Don't worry.  When I accept my award for most original blog posts titles, I will be sure to thank god and all of my fans.  Trust.

This past week has been a glorious 70 degrees and sunny here in Boston and I'm definitely not one of those weather-is-the-great-influcer-of-moods people...but holy smiley-faced emoji, Batman.  It really does make me want to pull my boot sole from out of the heaviness I've been trudging around in lately.

So we will be going Wendy lite this week.  With half the melancholy and half the calories!  Only kidding.  This will be full-on Pilsbury Frosting levels of fat.  Hope you are hungry for regret! I know I am!

So, onward ho!

Do you listen to podcasts?  I do.  I find them really pleasant background noise at work. 

You've heard me talk about this one before and I still wholeheartedly recommend it.  

You've probably heard about this one from everyone you've ever met but it's one of those rare things that totally lives up to the hype.  I have the HUGEST crush on Sarah Koenig.  I think she is magnificent and I even feel a little bit less resentful of the drunken rowdiness that happens outside of my windows now that I know that she also lives in a college town and has to endure people peeing in her peonies.  I've listened to all of her pieces on This American Life and while she wasn't featured in this particular episode, it's very much up her alley and one of my absolute favorites.

I also recently discovered this podcast.  It inspired me to watch Grown Ups 2, which was ghastly. I can't believe they watched that movie over 50 times.  Once nearly gave me an aneurism.

I bought this recently because of the high reviews on amazon and was not disappointed.  It's hypoallergenic and soothing for my drier than dry skin.  It does nothing about my skin's natural pastiness but...not much can...

This is one of my favorite summertime recipes.  My friend Ruth made it for us during grad school and it's become a staple in our household ever since.  I made them for Cinco de Mayo this year.

I also made this last week.  I think next time, I will make it will mole.

I am obsessed with these and these.  But I just bought these and am technically saving for a wedding and I think my number of pairs of sandals may have just reached infinity.  But, you know, restraint is not really my forte, so...we'll see.

I finally broke down and bought one of these.  My grad school friends had been raving about it for ages and I--true to form--dragged my feet for no apparent reason but it is easily one of the best decisions I've ever made--it's a dream.  It utterly horrifies Moses, which makes it all the more appealing.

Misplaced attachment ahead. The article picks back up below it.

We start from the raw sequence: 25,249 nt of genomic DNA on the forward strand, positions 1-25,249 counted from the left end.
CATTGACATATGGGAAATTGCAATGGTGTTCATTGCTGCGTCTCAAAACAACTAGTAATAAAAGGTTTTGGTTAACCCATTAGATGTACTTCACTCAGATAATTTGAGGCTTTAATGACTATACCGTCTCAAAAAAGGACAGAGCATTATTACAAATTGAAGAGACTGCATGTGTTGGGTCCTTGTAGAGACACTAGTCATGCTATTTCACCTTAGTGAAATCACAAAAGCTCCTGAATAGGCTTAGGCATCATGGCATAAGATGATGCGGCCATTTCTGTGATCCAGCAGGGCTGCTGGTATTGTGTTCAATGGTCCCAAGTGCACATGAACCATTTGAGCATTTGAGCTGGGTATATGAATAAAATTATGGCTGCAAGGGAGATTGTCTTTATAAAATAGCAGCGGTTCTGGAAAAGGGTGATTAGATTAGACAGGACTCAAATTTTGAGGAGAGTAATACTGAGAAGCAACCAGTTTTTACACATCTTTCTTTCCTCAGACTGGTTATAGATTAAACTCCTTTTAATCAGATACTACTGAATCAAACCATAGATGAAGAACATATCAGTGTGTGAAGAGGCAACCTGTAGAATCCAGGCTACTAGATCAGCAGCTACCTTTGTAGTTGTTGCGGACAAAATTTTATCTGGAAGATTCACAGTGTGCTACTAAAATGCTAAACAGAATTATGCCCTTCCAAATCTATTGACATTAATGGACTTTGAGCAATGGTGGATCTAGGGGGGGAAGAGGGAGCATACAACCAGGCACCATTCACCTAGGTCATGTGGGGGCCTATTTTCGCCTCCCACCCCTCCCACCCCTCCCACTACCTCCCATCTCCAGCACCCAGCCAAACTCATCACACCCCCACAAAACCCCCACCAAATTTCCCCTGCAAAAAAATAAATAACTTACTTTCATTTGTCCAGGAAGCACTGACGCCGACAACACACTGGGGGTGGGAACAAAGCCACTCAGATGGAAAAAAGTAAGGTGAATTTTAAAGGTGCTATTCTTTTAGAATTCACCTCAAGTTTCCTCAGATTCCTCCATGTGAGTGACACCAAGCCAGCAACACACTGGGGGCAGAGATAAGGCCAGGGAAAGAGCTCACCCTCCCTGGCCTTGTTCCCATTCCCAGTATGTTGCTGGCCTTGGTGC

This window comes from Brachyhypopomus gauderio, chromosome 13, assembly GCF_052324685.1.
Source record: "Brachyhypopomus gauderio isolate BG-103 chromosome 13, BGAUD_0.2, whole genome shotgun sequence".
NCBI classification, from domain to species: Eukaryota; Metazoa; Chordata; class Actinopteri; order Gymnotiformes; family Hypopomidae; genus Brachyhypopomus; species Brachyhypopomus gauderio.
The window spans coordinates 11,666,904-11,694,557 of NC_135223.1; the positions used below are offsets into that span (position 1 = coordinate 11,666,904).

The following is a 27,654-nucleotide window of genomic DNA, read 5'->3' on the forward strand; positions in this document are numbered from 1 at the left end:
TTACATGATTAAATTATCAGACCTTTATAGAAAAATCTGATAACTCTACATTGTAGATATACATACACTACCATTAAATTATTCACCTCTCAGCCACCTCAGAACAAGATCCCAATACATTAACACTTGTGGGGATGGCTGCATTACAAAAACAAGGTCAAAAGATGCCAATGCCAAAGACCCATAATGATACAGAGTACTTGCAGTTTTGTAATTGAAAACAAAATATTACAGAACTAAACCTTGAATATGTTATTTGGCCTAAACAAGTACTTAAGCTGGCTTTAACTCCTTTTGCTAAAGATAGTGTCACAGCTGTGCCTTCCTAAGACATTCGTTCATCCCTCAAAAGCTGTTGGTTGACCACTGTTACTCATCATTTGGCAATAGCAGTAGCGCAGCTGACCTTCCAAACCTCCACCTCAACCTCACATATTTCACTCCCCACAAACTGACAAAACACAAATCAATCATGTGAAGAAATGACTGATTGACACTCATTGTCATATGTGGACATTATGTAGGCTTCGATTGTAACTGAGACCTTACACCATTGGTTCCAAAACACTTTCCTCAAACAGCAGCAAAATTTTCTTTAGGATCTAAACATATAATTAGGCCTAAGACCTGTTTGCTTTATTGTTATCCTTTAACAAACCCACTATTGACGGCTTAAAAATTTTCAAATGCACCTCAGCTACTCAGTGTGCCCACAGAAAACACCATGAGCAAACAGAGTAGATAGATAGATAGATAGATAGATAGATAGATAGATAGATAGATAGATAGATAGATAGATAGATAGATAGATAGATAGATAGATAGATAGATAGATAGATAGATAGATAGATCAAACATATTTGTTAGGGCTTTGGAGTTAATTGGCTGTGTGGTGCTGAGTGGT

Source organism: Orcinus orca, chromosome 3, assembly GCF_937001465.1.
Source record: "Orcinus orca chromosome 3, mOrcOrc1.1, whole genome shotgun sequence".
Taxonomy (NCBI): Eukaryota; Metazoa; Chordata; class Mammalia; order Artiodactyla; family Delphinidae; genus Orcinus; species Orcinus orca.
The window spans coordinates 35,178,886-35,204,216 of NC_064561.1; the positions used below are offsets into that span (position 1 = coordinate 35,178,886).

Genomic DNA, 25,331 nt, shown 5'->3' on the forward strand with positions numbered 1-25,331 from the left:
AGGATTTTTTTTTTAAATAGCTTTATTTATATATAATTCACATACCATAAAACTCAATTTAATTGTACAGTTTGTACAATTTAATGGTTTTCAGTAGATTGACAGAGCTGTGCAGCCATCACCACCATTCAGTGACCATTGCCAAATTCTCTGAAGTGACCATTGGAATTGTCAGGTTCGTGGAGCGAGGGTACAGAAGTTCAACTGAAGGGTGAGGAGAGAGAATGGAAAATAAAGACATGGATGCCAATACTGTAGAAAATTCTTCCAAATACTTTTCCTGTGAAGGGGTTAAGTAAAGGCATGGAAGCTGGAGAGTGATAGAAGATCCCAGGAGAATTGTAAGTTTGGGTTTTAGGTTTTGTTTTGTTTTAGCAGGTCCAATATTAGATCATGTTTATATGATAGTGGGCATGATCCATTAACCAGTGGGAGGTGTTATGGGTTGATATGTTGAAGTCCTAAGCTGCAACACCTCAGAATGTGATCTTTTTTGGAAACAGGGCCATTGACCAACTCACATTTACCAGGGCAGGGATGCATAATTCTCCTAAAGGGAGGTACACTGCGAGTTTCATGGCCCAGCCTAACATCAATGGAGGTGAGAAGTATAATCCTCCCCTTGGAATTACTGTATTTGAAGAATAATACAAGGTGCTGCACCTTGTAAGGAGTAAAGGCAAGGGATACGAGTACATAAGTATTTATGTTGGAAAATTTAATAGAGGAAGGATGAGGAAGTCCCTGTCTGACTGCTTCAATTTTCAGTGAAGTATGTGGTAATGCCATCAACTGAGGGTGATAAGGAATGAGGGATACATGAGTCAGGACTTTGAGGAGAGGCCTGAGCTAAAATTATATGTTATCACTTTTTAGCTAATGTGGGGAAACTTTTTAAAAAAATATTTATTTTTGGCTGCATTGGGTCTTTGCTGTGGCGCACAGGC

I might be exposing too much about my musical tastes but I just recently discovered this band.  This so far is my favorite of their songs.

I saw the new Avengers movie.  It was okay.  Has that been everyone's reaction to it?  Probably.  One of the previews before it was for the movie Tomorrow Land, after which Moses said: "I'm tired of Disney making movies about park attractions.  What's next?  Churro Stand?"

Speaking of movies, I heard about this project and I'm...hesitant.  Not only do I think it would appall her to have a movie made about her, but pretty much all of the plot has to be conjecture, which, I guess is just preserving and perpetuating the myth so maybe she would be fine with it?  But Miranda?! Was early 90's Holly Hunter not available?

I know I've whistled their praises before, but I've been exercising about five days a week pretty consistently for several years now and I keep coming back to these workouts.  1% because they are free, 90% because they are challenging and effective, and 9% because after years of being taunted by Jillian, I finally decided I need my trainers with a spoonful of sugar.

Today was Berklee graduation.  It was amazing to be there with and for our graduates and I cried probably three times during the ceremony but I also got up at 6:30AM and was there until it finished around 2:30PM.  I took a long nap when I got home.  I'm so glad it's over.

This has been my night so far...





Frozen yogurt and Top Chef Masters?!  Could this night get any crazier?



Gurl, you better stop!

And I will.

Happy weekend friends!